- Safety and Life-and-Limb Hazards in Unregulated Occupations
- Public Safety and the Recreational Drug Industry
- The Repeal of Prohibition: A Guidepost to Positive Social Change
- Anticipated Payback in Terms of the Common Good Should We Legalization of Unregulated Occupations and Public Safety
I posit that legalizing and taxing unregulated occupations would make America safe for all Americans …
SAFETY AND LIFE-AND-LIMB HAZARDS IN UNREGULATED OCCUPATIONS
Let us take a look at unregulated occupations:
- We have sex workers.
- Also those recreational drugs that are illegal.
- Also mafia activities, such as (per Wikipedia) “illegal gambling operations, loan sharking, extortion, protection rackets, drug trafficking, fencing, and labor racketeering through control of labor unions.” (1)
For all these occupation, there are safety and life-and-limb hazards. There is flow-through for each of them, from the workers to those they serve, and to their families.
It’s worth consideration that this feeling of being unsafe is contributing to the general feeling in America that we are not safe. Protecting workers in these unregulated occupations might help all of us to feel more safe, as:
- Physical conflicts inevitably occur when occupations are termed ‘illegal’, and
- ‘Acting out’ occurs when this onus of blame and judgment is laid upon the Souls of large swaths of our citizens.
- Very clearly, labeling certain occupations as ‘illegal’ results in violence in our society, violence in the streets, loss of life amongst law enforcement, the volatile spread of STDs, including the HIV pandemic, and so on.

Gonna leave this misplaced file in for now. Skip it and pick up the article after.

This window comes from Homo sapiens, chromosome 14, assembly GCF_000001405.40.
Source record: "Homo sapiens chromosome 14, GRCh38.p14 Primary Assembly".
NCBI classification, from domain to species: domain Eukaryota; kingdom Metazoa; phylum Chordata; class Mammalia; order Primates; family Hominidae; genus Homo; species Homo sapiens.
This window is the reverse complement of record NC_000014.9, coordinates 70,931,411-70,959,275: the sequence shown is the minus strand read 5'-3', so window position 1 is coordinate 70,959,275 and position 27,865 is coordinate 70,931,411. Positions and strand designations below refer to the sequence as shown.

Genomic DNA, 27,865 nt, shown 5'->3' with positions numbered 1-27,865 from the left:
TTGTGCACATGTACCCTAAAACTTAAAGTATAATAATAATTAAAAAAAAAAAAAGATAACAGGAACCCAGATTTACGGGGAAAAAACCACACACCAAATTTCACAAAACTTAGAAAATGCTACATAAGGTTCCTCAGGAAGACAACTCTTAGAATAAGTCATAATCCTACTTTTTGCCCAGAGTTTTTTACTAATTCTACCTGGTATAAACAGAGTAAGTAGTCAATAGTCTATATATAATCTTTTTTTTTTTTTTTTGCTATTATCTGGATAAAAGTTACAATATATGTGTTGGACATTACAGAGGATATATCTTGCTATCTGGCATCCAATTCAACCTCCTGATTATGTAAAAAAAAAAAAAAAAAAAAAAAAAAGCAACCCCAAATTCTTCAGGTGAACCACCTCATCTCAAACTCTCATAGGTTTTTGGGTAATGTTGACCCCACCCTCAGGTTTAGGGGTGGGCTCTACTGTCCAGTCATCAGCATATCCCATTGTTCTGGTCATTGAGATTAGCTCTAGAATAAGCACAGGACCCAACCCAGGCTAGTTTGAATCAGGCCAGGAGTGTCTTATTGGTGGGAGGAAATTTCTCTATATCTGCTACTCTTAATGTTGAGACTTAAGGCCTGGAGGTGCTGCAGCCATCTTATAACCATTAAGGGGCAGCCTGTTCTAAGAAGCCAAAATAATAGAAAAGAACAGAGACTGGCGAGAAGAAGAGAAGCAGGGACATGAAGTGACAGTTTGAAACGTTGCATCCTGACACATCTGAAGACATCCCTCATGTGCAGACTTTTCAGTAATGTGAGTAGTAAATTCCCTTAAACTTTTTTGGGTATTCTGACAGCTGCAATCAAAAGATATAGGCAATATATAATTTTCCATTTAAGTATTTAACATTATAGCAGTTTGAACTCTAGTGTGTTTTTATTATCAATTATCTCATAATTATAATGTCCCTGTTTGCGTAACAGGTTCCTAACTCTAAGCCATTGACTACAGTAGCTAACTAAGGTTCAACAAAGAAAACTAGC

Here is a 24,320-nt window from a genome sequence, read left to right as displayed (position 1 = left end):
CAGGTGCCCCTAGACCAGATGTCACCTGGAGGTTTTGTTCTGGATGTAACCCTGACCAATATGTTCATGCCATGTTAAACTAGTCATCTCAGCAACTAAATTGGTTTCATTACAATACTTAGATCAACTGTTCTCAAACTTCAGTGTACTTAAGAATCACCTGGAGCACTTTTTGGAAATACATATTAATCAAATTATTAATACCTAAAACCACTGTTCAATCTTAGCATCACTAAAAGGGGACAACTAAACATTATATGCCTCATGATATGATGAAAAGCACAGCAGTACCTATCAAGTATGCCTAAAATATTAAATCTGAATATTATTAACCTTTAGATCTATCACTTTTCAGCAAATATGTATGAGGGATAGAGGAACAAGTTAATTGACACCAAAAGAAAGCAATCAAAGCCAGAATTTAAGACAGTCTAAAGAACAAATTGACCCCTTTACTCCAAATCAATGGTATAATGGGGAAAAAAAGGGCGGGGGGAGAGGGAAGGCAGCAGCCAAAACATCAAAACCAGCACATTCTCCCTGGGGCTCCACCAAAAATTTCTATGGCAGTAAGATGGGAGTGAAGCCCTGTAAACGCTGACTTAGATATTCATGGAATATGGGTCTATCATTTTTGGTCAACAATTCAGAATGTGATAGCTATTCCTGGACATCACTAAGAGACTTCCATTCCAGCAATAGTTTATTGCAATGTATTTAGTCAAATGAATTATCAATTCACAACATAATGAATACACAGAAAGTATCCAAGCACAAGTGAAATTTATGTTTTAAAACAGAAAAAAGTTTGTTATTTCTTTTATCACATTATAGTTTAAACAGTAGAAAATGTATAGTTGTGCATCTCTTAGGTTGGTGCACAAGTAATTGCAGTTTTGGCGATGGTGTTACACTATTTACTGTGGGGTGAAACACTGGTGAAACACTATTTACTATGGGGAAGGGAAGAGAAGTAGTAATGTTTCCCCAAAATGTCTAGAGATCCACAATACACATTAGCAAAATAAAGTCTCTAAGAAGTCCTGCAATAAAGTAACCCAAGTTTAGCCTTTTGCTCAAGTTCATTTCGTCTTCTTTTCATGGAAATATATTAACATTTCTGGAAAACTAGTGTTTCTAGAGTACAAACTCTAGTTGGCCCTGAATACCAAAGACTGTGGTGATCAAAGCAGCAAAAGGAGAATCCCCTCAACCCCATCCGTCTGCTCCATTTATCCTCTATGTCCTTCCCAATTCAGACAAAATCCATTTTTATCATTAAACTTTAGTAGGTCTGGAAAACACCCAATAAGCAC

- Let us take this leap of intuition: May it not be so, that improving the safety of those of our citizens involved in unregulated occupations might also redound to our benefit? Might it not help make America safe for all Americans?
PUBLIC SAFETY AND THE RECREATIONAL DRUG INDUSTRY
Illegal recreational drug dealers are a case in point. There is danger of drug overdose (through constant contact with these substances), and there is danger to life itself, either through overdosing (either accidental, or suicidal, or inflicted by others and made to appear accidental), or through the fatalities incidental to drug wars.
Drug wars cause casualties, both recoverable and fatal, amongst law enforcement and non-participating civilians as well.
If we remove the blame and judgment, and instead deal with the reality that there is an eager market for recreational drugs now labeled illegal, then we will have at hand many new possible solutions to the social issues we now face.
THE REPEAL OF PROHIBITION: A GUIDEPOST TO POSITIVE SOCIAL CHANGE
There is a legal and societal precedent in the repeal of laws prohibiting alcohol in 1933. The result was:
- An end to mafia violence with regard to the sale of liquor, and
- Increased revenues through taxation of alcohol sale, which revenue might be applied to positive societal goals
ANTICIPATED PAYBACK IN TERMS OF THE COMMON GOOD SHOULD WE LEGALIZE UNREGULATED INDUSTRIES
Clearly, this precedent may be applied in the case of sex workers, illegal drug dealers, and mafia activities. Results similar to those experienced in the repeal of prohibition laws might be anticipated:
- The spread of HIV infection, and of other STDs, might be slowed. This would be of great positive benefit to our work force 20 years from now, as the number of HIV-related fatalities among newborns might be less.
- The War on Drugs would come to an end. Gangs would not be involved in illegal activities.
- The scope of the War on Violence might be greatly diminished. Law enforcement fatalities would decrease, and law enforcement could become more involved in community education regarding the law and our rights and obligations as Americans.
- America could put the tax revenues from unregulated occupations to good use in the arenas of health care, education, other community services, and infrastructure improvements, and
- Small communities across the nation might also benefit by taxation of previously illegal activities, which tax they might apply to needs specific to their own locales.
In love, light and joy,
I Am of the Stars
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